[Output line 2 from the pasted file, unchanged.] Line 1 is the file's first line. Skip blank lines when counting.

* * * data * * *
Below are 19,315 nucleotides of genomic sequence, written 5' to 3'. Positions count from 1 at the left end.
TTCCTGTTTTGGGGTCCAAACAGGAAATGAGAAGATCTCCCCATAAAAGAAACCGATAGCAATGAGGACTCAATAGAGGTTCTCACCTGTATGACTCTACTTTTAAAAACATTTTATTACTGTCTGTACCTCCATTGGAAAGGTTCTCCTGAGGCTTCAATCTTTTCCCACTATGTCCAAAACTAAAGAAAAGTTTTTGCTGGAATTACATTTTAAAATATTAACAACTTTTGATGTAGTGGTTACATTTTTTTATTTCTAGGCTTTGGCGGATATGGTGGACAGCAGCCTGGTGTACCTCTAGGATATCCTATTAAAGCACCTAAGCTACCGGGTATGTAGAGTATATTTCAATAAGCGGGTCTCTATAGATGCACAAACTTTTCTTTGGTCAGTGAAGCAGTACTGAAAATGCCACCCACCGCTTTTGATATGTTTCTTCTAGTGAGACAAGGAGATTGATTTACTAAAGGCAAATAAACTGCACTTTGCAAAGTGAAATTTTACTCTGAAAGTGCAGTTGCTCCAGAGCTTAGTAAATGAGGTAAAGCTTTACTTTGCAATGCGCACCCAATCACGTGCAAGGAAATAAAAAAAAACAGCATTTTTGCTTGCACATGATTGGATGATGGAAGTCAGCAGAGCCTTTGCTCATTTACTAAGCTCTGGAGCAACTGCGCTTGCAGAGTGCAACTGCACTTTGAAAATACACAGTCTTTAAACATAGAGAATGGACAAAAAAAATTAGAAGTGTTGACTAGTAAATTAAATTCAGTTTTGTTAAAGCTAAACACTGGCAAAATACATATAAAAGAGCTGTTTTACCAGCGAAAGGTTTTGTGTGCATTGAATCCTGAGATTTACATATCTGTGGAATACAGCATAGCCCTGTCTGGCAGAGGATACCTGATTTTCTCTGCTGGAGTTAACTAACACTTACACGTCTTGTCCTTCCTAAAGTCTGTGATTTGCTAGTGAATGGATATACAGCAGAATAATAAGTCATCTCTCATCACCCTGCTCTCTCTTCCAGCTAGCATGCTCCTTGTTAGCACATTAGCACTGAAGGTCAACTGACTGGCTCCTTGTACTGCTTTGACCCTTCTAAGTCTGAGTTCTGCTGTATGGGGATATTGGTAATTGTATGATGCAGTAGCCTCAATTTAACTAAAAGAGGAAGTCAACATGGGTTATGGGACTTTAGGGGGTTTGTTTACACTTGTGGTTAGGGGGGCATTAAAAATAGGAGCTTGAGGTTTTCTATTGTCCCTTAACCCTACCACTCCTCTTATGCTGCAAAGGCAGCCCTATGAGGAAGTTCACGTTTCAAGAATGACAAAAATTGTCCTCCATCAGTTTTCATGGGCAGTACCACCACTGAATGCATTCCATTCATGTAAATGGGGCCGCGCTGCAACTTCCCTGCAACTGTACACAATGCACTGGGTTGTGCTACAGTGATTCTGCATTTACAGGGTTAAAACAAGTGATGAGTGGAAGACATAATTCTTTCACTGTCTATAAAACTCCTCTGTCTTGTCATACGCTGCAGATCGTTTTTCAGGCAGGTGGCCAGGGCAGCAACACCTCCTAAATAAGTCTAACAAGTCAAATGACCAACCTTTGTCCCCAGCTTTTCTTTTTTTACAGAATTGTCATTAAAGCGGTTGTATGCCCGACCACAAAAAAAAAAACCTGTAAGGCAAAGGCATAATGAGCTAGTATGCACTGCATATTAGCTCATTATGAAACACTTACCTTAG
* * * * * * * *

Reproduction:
TTCCTGTTTTGGGGTCCAAACAGGAAATGAGAAGATCTCCCCATAAAAGAAACCGATAGCAATGAGGACTCAATAGAGGTTCTCACCTGTATGACTCTACTTTTAAAAACATTTTATTACTGTCTGTACCTCCATTGGAAAGGTTCTCCTGAGGCTTCAATCTTTTCCCACTATGTCCAAAACTAAAGAAAAGTTTTTGCTGGAATTACATTTTAAAATATTAACAACTTTTGATGTAGTGGTTACATTTTTTTATTTCTAGGCTTTGGCGGATATGGTGGACAGCAGCCTGGTGTACCTCTAGGATATCCTATTAAAGCACCTAAGCTACCGGGTATGTAGAGTATATTTCAATAAGCGGGTCTCTATAGATGCACAAACTTTTCTTTGGTCAGTGAAGCAGTACTGAAAATGCCACCCACCGCTTTTGATATGTTTCTTCTAGTGAGACAAGGAGATTGATTTACTAAAGGCAAATAAACTGCACTTTGCAAAGTGAAATTTTACTCTGAAAGTGCAGTTGCTCCAGAGCTTAGTAAATGAGGTAAAGCTTTACTTTGCAATGCGCACCCAATCACGTGCAAGGAAATAAAAAAAAACAGCATTTTTGCTTGCACATGATTGGATGATGGAAGTCAGCAGAGCCTTTGCTCATTTACTAAGCTCTGGAGCAACTGCGCTTGCAGAGTGCAACTGCACTTTGAAAATACACAGTCTTTAAACATAGAGAATGGACAAAAAAAATTAGAAGTGTTGACTAGTAAATTAAATTCAGTTTTGTTAAAGCTAAACACTGGCAAAATACATATAAAAGAGCTGTTTTACCAGCGAAAGGTTTTGTGTGCATTGAATCCTGAGATTTACATATCTGTGGAATACAGCATAGCCCTGTCTGGCAGAGGATACCTGATTTTCTCTGCTGGAGTTAACTAACACTTACACGTCTTGTCCTTCCTAAAGTCTGTGATTTGCTAGTGAATGGATATACAGCAGAATAATAAGTCATCTCTCATCACCCTGCTCTCTCTTCCAGCTAGCATGCTCCTTGTTAGCACATTAGCACTGAAGGTCAACTGACTGGCTCCTTGTACTGCTTTGACCCTTCTAAGTCTGAGTTCTGCTGTATGGGGATATTGGTAATTGTATGATGCAGTAGCCTCAATTTAACTAAAAGAGGAAGTCAACATGGGTTATGGGACTTTAGGGGGTTTGTTTACACTTGTGGTTAGGGGGGCATTAAAAATAGGAGCTTGAGGTTTTCTATTGTCCCTTAACCCTACCACTCCTCTTATGCTGCAAAGGCAGCCCTATGAGGAAGTTCACGTTTCAAGAATGACAAAAATTGTCCTCCATCAGTTTTCATGGGCAGTACCACCACTGAATGCATTCCATTCATGTAAATGGGGCCGCGCTGCAACTTCCCTGCAACTGTACACAATGCACTGGGTTGTGCTACAGTGATTCTGCATTTACAGGGTTAAAACAAGTGATGAGTGGAAGACATAATTCTTTCACTGTCTATAAAACTCCTCTGTCTTGTCATACGCTGCAGATCGTTTTTCAGGCAGGTGGCCAGGGCAGCAACACCTCCTAAATAAGTCTAACAAGTCAAATGACCAACCTTTGTCCCCAGCTTTTCTTTTTTTACAGAATTGTCATTAAAGCGGTTGTATGCCCGACCACAAAAAAAAAAACCTGTAAGGCAAAGGCATAATGAGCTAGTATGCACTGCATATTAGCTCATTATGAAACACTTACCTTAG